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Join date : 2009-06-30
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PostSubject: machine code   17th July 2009, 00:57

Machine code or machine language is a system of instructions and data executed directly by a computer's central processing unit. Machine code may be regarded as a primitive (and cumbersome) programming language or as the lowest-level representation of a compiled and/or assembled computer program. Programs in interpreted languages are not represented by machine code however, although their interpreter (which may be seen as a processor executing the higher level program) often is. Machine code is sometimes called native code when referring to platform-dependent parts of language features or libraries. Machine code should not be confused with so called "bytecode", which is executed by an interpreter.
Machine code instructions

Main article: Instruction (computer science)

Every processor or processor family has its own machine code instruction set. Instructions are patterns of bits
that by physical design correspond to different commands to the
machine. The instruction set is thus specific to a class of processors
using (much) the same architecture. Successor or derivative processor
designs often include all the instructions of a predecessor and may add
additional instructions. Occasionally a successor design will
discontinue or alter the meaning of some instruction code (typically
because it is needed for new purposes), affecting code compatibility to
some extent; even nearly completely compatible processors may show
slightly different behaviour for some instructions but this is seldom a
problem. Systems may also differ in other details, such as memory
arrangement, operating systems, or peripheral devices; because a
program normally relies on such factors, different systems will
typically not run the same machine code, even when the same type of
processor is used.
A machine code instruction set may have all instructions of the same
length, or it may have variable-length instructions. How the patterns
are organized varies strongly with the particular architecture and
often also with the type of instruction. Most instructions have one or
more opcode
fields which specifies the basic instruction type (such as arithmetic,
logical, jump, etc) and the actual operation (such as add or compare)
and other fields that may give the type of the operand(s), the addressing mode(s),
the addressing offset(s) or index, or the actual value itself (such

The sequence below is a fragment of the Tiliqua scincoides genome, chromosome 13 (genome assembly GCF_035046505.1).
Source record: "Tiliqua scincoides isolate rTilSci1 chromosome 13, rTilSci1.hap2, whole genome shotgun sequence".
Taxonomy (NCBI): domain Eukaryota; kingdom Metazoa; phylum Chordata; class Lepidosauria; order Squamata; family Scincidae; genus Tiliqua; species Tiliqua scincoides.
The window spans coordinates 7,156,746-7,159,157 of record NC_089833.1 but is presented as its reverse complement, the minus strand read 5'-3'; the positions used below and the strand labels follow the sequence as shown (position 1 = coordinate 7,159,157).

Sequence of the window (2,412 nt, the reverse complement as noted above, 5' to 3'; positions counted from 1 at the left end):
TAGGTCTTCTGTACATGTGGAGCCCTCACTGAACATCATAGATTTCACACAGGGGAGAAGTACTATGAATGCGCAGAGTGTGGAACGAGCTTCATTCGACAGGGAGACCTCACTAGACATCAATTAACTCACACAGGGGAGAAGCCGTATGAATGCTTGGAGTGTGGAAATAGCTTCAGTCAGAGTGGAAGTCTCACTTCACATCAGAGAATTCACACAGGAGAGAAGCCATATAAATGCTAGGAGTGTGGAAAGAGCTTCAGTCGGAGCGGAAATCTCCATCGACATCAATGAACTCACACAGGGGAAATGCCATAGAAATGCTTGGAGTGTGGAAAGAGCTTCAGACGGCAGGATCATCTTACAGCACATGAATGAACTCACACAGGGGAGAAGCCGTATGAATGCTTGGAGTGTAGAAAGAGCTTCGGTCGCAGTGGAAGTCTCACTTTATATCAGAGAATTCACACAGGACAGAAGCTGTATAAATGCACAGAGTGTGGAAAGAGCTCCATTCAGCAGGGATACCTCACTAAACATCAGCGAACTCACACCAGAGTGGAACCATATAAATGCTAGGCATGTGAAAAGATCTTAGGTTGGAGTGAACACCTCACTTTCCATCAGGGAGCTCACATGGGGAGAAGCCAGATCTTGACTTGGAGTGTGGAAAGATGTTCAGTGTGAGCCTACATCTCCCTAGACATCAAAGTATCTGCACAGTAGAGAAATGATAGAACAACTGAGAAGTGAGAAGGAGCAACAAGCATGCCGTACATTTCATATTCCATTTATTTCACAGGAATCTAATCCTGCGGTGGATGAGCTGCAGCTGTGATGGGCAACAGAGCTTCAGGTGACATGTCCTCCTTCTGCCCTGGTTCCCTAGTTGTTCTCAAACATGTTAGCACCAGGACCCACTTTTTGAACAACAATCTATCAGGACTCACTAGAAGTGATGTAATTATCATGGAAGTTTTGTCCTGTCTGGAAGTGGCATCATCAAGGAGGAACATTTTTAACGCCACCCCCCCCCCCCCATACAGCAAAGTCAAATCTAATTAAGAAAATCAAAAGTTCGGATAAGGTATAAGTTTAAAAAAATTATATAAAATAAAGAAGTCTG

constant operands contained in an instruction are called immediates).

[edit] Programs

A computer program is a sequence of instructions that are executed
by a CPU. While simple processors execute instructions one after the
other, superscalar processors are capable of executing several instructions at once.
Program flow may be influenced by special 'jump' instructions that transfer execution to an instruction other than the following one. Conditional jumps
are taken (execution continues at another address) or not (execution
continues at the next instruction) depending on some condition.

[edit] Assembly languages

Main article: Assembly language

A much more readable rendition of machine language, called assembly language, uses mnemonic codes to refer to machine code instructions, rather than simply using the instructions' numeric values. For example, on the Zilog Z80 processor, the machine code 00000101, which causes the CPU to decrement the B processor register, would be represented in assembly language as DEC B.

[edit] Example

The MIPS architecture
provides a specific example for a machine code whose instructions are
always 32 bits long. The general type of instruction is given by the op (operation) field, the highest 6 bits. J-type (jump) and I-type (immediate) instructions are fully specified by op. R-type (register) instructions include an additional field funct to determine the exact operation. The fields used in these types are:
6 5 5 5 5 6 bits
[ op | rs | rt | rd |shamt| funct] R-type
[ op | rs | rt | address/immediate] I-type
[ op | target address ] J-type

rs, rt, and rd indicate register operands; shamt gives a shift amount; and the address or immediate fields contain an operand directly.
For example adding the registers 1 and 2 and placing the result in register 6 is encoded:
[ op | rs | rt | rd |shamt| funct]
0 1 2 6 0 32 decimal
000000 00001 00010 00110 00000 100000 binary

Load a value into register 8, taken from the memory cell 68 cells after the location listed in register 3:
[ op | rs | rt | address/immediate]
35 3 8 68 decimal
100011 00011 01000 00000 00001 000100 binary

Jumping to the address 1024:
[ op | target address ]
2 1024 decimal
000010 00000 00000 00000 00100 000000 binary

[edit] Relationship to microcode

In some computer architectures, the machine code is implemented by a more fundamental underlying layer of programs called microprograms,
providing a common machine language interface across a line or family
of different models of computer with widely different underlying dataflows. This is done to facilitate porting of machine language programs between different models. An example of this use is the IBM System/360
family of computers and their successors. With dataflow path widths of
8 bits to 64 bits and beyond, they nevertheless present a common
architecture at the machine language level across the entire line.
Using a microcode layer to implement an emulator
enables the computer to present the architecture of an entirely
different computer. The System/360 line used this to allow porting
programs from earlier IBM machines to the new family of computers, e.g.
an IBM 1401/1440/1460 emulator on the IBM S/360 model 40.
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